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Custody in Divorce

Custody in Divorce

In the divorce proceedings, one of the most common issues over which the parties have disagreement on is the custody of the child. In its decision, there are a number of situations in which the Court consider and which are stated in clause 30 (a) of Family Law No. 1/1998 such as the child's age, physical health, mental state, physical and psychological needs, physical health and mental state of the mother and father. As it is evident from this clause, the basic focus of consideration is the child's best interests. The decision as to who will have custody depends entirely on the interests of the child.

How is custody decided in a divorce?

When the parties involved in a divorce cannot agree on the issue of child’s custody, there are laws that set forth the factors the judge must consider when determining custody. A lot of parents go into a child custody hearing with the intention of seeking sole custody. For some parents, this is because they believe that the other parent is unfit to raise their child. Others would prefer to have sole custody for other reasons.

For example, one of the spouses can argue that it would be better for the child to continue living in the same house following the divorce in order to avoid disruption of the childs education as this will be in the best interest of the child and the child’s need for mother’s affection is also among the reasons for custody that can be claimed. In cases where both parents seek custody, the judge may conduct investigations and, where he/she deems necessary, receive assistance from the Social Services Department.

In order for the judge to render a custody decision based on the best interests of the child, the Court will take into consideration the childs developmental needs, the opinion of the Social Services Department in relation to the school, home and social environment in which the child will be living, the child's well-being and health.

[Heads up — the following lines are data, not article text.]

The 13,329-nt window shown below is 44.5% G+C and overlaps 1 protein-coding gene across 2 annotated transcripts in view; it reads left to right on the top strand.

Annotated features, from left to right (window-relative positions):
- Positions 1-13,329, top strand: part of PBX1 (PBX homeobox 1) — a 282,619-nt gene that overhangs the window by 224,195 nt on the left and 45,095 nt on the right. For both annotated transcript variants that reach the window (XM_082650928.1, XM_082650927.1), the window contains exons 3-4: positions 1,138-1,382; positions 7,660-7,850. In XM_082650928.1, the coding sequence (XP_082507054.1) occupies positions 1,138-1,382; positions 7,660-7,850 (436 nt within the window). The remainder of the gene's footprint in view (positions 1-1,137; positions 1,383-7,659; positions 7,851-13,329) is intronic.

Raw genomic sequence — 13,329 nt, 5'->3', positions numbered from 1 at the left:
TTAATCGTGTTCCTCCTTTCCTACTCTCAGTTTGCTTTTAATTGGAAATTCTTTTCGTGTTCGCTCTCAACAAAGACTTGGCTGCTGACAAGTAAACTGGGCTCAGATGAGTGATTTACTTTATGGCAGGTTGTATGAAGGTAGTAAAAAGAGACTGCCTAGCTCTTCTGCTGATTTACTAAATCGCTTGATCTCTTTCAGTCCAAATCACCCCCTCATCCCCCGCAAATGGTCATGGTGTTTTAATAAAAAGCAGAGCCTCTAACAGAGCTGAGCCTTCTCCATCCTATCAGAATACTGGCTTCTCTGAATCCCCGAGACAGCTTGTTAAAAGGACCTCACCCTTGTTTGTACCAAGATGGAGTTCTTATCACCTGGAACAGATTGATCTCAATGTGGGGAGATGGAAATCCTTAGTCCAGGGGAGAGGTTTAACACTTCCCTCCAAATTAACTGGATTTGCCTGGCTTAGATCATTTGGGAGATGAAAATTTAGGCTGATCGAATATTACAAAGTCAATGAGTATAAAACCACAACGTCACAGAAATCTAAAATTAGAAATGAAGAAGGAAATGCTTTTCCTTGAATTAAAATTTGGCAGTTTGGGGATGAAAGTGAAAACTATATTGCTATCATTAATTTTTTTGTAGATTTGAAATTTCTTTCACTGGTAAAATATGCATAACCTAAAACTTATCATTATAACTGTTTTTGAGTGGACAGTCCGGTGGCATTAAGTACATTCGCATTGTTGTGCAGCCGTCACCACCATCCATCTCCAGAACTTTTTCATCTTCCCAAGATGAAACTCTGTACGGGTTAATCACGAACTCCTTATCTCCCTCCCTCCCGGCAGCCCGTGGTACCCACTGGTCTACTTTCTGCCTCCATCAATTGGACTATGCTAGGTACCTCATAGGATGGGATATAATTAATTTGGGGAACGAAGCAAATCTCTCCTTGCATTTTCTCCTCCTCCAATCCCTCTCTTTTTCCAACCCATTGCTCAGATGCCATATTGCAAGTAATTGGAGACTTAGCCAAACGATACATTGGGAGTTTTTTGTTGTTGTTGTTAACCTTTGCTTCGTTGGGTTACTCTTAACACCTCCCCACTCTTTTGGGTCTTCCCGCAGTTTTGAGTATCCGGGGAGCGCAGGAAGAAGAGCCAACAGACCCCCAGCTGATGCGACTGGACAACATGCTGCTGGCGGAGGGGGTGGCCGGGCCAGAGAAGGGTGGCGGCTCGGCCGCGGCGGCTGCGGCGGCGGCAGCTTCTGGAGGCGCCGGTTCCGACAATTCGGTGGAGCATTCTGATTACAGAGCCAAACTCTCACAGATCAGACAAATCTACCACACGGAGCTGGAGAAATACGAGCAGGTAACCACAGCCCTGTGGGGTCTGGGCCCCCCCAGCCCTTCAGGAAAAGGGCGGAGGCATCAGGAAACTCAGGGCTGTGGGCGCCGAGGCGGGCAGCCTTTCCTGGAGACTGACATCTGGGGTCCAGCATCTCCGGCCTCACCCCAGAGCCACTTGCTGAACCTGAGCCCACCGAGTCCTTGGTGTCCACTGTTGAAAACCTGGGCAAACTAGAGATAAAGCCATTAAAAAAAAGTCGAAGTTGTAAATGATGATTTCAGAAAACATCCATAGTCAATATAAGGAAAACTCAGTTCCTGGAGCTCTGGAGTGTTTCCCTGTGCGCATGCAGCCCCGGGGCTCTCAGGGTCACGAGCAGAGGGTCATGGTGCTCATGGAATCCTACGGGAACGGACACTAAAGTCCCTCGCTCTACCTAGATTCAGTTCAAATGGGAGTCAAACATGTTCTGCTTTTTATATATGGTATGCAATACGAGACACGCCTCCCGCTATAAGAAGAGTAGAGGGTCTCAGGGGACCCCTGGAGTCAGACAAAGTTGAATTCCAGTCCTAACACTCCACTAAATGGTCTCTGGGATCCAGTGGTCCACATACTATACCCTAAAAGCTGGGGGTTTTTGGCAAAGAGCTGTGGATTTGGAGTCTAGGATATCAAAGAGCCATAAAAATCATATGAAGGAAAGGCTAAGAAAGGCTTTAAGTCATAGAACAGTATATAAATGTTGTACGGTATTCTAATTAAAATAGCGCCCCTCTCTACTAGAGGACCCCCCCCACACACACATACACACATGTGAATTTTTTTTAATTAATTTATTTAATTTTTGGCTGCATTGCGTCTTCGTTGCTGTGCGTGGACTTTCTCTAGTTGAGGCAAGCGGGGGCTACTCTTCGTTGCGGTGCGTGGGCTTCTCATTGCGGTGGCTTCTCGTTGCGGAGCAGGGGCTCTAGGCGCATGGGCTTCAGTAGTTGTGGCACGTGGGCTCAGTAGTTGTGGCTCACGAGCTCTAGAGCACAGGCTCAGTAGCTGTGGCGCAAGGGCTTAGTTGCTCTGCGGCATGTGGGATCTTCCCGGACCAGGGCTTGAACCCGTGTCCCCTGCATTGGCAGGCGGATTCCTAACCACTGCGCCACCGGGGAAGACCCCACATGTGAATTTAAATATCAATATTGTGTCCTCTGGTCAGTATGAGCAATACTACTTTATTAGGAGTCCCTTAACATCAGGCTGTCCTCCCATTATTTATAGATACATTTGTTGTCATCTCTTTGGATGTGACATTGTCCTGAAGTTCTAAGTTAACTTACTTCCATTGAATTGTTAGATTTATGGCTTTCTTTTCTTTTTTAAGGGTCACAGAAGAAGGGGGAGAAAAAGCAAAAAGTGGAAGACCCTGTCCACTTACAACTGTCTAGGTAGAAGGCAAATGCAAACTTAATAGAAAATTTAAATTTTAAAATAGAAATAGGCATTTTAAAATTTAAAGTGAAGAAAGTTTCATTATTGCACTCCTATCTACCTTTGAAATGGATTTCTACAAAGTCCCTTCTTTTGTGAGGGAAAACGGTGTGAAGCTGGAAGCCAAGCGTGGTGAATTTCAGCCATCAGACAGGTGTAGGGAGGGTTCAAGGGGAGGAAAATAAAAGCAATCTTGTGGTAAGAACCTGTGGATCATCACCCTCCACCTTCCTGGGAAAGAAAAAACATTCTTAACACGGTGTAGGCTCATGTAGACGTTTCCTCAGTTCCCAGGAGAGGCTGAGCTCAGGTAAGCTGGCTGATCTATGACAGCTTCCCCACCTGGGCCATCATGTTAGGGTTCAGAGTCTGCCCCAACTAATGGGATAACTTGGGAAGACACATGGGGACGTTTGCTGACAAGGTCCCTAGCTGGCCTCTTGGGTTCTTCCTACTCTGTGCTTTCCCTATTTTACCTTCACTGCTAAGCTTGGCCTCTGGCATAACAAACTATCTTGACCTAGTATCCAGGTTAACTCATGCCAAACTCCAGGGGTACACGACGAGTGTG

In order to determine the custody of a seven-year-old child or a child older than seven years of age, the Court will take the opinion of an expert child psychiatrist or a psychologist from a public health institution into consideration. In view of these considerations, the Court will give priority to the child's views in connection to the custody bearing in mind the child's age and level of maturity to understand the decision made in respect of the custody.

Can the party who did not receive the custody of the child apply for custody to the Court later?

The general assumption in most child custody cases is that the judgment is never final, and that future changes in circumstances could always warrant making changes in the custody arrangement. In order for a Court to change a child custody arrangement, usually one or both of the parents must show a change in circumstances that affects the interests of the child. This could mean everything from a parent moving, a parent getting extremely sick, a parent finding a job or the child's changing needs for example, from early years maternal compassion. In regards to custody proceedings just like the case of divorce process, the main element is the decision to be in the best interest of the child.

When One Parent is Granted Custody, What happens Then?

The Court will take into consideration all the relevant factors and decide on a timetable according to which the other parent will have the right to see his/her child privately.

  • Gürkan&Gürkan
  • February 2023